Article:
The retail, and micro, small and medium enterprise (MSME) portfolio of banks is rising, with muted/subdued loan demand from corporates due to the pandemic. Much of the lending is under the government’s Emergency Credit Line Guarantee Scheme for the MSME sector, under which the government provides 100 per cent guarantee to banks in respect of the eligible credit facility extended by them to its borrowers. As the economy recovers from the pandemic shock, lending to large corporates will see an uptick due to the huge pent-up demand and the restart of the capex cycle.

Stressed assets

The GNPA ratio of scheduled commercial ban­ks reduced from 8.4 per cent in March 2020 to 7.5 per cent in March 2021 due to lower slippages. Overall, the NPA provisions also contracted by 2.2 per cent year on year in March 2021. In 2020-21, banks showed an improvement in the slippage ratio, which measures in­cremental NPAs. It declined to 2.5 per cent in March 2021 from 3.8 per cent in March 2020. While there was a decline in large NPA acc­ounts with the resolution of cases under the insolvency and bankruptcy code and lower slippages in the corporate segment, there was an increase in retail NPAs and services.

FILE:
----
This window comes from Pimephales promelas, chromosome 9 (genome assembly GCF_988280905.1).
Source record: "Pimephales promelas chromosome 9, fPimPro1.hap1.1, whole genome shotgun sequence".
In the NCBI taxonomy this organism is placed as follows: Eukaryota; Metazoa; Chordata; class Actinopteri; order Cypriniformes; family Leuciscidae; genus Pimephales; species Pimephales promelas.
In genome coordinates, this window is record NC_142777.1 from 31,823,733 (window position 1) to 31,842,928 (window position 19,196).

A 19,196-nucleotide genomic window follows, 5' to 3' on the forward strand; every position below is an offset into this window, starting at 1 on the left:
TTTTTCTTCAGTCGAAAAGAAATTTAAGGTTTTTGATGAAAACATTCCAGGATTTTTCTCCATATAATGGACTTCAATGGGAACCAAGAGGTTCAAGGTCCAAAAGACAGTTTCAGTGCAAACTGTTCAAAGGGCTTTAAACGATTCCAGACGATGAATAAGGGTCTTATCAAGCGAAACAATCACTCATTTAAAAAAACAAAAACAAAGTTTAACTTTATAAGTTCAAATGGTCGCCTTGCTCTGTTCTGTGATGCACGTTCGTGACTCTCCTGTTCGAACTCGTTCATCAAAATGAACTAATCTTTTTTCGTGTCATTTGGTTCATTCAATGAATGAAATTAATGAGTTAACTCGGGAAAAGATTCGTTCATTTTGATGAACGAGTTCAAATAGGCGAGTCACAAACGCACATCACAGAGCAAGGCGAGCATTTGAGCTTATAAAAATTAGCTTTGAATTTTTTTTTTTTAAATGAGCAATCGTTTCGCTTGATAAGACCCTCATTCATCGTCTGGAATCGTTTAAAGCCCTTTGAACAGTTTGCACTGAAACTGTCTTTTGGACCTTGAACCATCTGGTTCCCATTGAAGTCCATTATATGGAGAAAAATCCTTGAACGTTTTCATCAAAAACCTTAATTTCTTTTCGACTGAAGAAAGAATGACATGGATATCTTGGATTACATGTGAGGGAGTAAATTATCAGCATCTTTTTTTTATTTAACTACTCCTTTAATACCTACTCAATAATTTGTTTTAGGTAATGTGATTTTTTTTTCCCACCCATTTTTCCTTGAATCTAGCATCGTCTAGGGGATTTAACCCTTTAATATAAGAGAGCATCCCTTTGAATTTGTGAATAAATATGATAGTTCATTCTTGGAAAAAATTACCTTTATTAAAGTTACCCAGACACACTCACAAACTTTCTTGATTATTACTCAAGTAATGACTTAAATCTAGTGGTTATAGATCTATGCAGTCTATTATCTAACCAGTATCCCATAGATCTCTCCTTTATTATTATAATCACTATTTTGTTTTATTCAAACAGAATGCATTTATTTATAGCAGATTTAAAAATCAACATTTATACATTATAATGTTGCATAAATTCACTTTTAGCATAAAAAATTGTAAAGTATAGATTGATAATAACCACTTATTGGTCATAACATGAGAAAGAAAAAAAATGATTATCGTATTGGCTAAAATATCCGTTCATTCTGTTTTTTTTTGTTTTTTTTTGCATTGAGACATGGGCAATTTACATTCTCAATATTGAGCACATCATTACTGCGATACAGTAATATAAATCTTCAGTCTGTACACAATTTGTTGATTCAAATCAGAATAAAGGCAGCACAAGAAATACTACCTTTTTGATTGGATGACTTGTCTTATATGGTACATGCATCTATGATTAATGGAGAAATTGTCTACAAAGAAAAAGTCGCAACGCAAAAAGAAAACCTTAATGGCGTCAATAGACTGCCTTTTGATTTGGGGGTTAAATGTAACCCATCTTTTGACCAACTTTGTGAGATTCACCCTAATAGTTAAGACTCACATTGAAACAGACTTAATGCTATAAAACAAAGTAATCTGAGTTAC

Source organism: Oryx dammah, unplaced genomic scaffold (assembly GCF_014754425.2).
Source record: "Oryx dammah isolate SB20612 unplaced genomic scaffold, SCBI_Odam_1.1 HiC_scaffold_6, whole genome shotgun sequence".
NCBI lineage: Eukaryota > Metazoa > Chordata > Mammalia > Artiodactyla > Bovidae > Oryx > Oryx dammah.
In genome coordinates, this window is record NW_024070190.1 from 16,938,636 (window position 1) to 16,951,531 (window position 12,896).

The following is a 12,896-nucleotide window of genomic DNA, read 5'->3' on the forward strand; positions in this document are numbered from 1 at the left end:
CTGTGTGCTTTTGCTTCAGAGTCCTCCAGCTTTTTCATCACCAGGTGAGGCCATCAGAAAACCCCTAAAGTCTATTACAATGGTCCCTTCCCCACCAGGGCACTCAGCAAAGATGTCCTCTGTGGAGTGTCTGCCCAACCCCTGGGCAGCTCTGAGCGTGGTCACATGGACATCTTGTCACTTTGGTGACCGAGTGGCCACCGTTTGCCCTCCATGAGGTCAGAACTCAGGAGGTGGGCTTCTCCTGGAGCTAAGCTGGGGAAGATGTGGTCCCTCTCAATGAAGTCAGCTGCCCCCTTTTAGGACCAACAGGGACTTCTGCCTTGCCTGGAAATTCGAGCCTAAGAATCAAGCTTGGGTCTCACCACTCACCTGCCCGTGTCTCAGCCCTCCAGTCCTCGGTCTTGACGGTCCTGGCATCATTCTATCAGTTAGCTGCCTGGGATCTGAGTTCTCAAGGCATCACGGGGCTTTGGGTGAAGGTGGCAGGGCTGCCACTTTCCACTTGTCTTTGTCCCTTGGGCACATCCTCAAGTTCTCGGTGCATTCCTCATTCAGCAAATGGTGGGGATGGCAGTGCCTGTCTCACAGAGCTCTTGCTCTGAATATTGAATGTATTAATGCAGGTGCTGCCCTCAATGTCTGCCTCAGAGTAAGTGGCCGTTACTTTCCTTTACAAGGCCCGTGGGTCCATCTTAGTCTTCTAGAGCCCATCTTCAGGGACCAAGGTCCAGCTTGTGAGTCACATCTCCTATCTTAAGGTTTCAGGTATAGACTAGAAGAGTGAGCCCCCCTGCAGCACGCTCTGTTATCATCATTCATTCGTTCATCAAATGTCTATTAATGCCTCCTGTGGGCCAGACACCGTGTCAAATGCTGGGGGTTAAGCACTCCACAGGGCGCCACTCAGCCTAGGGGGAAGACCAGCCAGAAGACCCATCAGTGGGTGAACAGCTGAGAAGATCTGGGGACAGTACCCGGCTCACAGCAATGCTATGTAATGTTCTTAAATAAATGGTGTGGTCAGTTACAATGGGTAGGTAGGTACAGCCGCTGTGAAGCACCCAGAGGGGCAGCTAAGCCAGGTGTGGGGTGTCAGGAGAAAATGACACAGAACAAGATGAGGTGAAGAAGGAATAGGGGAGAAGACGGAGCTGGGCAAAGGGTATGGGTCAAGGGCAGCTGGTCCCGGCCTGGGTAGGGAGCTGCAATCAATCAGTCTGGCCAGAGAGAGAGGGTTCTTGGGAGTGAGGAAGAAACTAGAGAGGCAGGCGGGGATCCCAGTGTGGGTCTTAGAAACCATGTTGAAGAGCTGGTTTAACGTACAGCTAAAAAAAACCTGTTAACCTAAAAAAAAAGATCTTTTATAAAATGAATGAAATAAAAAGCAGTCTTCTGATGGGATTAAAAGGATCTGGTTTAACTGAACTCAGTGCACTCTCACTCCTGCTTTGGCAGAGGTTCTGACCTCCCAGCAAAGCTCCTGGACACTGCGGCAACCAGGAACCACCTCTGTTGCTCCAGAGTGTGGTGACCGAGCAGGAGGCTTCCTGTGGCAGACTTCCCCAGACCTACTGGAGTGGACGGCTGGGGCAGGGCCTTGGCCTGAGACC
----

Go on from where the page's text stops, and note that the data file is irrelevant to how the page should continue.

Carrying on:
Recently, the RBI has announced a revised prompt corrective action (PCA) framework for banks to enable supervisory intervention at an appropriate time and also act as a tool for effective market discipline. The revised provision will be effective from January 1, 2022. The key ar­e­as for monitoring will be capital, asset quality and leverage. Indicators to be tracked for capital, asset quality and leverage would be capital to risk weighted assets ratio/common equity Tier 1 ratio, net NPA ratio and Tier I leverage ra­tio respectively. A bank will be placed under the PCA framework based on the audited annual financial results and the ongoing supervisory assessment made by the RBI. The RBI may im­pose PCA on any bank during the course of a year (including migration from one threshold to another) in case the circumstances so warrant.

The GNPA ratio for infrastructure has been reducing and is currently 10.5 per cent (as of March 2021). The GNPA ratio declined from 13.1 per cent as of March 2020 to 10.5 per cent as of March 2021.

Recent developments